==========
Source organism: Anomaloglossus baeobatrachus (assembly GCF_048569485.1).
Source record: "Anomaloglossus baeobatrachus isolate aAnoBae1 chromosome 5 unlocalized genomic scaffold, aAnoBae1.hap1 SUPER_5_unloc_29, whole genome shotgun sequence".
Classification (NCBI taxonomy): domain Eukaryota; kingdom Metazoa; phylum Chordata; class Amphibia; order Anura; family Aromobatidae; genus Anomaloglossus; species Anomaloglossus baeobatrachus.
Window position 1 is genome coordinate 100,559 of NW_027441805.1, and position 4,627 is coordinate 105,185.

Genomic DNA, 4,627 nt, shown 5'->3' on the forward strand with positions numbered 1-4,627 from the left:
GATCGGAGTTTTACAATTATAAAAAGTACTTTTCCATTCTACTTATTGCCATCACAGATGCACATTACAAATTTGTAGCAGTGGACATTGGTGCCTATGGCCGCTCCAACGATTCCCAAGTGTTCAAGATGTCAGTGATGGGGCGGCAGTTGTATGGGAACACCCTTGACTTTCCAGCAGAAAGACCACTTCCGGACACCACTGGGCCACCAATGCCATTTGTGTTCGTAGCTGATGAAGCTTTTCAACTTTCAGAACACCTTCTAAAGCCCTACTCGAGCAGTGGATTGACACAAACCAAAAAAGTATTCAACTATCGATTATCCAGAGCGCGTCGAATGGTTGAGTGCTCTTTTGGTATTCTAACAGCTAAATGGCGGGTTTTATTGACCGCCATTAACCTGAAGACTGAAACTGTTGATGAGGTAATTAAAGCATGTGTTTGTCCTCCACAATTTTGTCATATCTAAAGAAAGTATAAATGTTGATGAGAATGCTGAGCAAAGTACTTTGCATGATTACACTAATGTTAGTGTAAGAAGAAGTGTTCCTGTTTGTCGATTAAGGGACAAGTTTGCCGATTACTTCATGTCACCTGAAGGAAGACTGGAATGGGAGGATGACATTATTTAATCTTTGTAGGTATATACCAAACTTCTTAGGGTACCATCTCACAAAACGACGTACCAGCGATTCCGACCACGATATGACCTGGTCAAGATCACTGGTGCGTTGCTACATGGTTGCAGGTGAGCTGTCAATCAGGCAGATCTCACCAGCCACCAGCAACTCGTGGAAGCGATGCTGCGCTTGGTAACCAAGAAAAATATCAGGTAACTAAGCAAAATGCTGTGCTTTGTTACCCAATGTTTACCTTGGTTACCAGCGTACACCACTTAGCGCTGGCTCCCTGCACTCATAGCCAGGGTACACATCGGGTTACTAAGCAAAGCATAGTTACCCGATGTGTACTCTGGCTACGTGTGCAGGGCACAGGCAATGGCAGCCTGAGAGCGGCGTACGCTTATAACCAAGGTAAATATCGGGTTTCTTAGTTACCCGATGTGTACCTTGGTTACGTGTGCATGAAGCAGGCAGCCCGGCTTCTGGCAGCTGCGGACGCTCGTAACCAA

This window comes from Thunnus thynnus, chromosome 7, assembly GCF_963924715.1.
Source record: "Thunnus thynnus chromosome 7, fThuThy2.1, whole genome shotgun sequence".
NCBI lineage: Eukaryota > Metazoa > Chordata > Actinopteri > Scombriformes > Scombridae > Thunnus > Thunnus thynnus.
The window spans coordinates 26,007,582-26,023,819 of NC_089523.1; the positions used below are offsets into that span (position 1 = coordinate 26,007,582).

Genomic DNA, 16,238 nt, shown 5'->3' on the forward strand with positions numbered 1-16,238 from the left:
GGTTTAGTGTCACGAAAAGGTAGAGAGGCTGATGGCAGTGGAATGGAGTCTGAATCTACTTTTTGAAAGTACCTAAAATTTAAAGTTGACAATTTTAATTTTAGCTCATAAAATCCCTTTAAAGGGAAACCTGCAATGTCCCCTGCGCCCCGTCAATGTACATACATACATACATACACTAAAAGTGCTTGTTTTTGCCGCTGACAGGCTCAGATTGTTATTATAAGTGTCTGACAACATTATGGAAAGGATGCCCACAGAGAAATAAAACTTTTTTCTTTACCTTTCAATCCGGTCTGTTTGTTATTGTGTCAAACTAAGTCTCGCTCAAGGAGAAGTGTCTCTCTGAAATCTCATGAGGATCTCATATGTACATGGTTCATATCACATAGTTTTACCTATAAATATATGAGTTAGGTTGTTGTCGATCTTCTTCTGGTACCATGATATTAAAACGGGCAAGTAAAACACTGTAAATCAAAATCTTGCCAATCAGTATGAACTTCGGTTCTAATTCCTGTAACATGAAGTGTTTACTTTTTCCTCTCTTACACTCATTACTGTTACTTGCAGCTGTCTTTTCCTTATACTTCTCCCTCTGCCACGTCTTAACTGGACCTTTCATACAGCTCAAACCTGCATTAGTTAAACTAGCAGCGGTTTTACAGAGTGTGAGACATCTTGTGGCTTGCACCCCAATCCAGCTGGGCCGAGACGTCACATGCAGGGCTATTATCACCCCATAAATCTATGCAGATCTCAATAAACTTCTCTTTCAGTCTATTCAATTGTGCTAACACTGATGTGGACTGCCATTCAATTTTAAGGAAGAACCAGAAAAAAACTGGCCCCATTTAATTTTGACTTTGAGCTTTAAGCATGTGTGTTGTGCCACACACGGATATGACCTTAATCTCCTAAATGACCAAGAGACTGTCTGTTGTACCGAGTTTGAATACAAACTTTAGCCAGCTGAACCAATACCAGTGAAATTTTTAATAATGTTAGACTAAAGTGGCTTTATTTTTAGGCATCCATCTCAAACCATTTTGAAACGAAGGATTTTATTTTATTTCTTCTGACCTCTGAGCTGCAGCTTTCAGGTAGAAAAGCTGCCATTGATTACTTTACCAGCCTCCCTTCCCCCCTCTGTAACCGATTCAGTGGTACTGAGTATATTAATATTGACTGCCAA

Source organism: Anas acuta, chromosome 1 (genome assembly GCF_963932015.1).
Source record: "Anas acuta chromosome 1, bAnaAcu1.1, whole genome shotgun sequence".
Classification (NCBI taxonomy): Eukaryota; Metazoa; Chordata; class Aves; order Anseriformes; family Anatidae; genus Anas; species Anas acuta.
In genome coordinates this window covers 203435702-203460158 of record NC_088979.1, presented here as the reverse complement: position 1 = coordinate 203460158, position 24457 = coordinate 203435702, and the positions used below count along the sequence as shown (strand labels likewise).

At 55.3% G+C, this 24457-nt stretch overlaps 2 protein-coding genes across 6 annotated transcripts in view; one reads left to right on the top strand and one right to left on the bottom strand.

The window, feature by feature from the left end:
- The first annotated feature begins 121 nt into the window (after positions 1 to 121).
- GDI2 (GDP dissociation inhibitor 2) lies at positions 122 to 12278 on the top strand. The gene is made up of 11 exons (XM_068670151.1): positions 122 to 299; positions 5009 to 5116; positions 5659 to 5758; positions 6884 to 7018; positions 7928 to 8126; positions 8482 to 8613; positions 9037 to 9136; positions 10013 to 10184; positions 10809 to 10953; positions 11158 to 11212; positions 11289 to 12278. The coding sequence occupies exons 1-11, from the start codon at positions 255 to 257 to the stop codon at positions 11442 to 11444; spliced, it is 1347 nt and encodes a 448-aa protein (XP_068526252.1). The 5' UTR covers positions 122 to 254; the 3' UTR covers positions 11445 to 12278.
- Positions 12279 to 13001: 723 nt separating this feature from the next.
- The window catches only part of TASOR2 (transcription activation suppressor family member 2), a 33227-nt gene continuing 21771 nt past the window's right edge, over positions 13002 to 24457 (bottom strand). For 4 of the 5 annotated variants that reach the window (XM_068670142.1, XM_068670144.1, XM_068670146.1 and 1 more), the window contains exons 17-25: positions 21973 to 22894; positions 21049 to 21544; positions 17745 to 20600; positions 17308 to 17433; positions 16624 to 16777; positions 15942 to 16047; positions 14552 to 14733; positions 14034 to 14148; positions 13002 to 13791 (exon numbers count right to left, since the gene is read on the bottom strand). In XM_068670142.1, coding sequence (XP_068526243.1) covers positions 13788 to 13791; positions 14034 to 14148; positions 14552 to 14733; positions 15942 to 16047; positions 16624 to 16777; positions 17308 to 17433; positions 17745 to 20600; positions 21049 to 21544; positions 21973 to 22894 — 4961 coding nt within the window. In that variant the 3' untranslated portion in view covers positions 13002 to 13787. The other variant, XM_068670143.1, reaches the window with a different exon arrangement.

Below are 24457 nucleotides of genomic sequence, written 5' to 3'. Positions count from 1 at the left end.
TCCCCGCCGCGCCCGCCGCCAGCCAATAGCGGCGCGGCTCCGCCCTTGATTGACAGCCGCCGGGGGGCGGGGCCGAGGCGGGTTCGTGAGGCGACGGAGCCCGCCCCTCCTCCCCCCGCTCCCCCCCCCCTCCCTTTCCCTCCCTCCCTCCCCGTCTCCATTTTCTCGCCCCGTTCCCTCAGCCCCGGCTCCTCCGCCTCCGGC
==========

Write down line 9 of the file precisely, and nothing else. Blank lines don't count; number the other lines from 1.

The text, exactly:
NCBI lineage: Eukaryota > Metazoa > Chordata > Actinopteri > Scombriformes > Scombridae > Thunnus > Thunnus thynnus.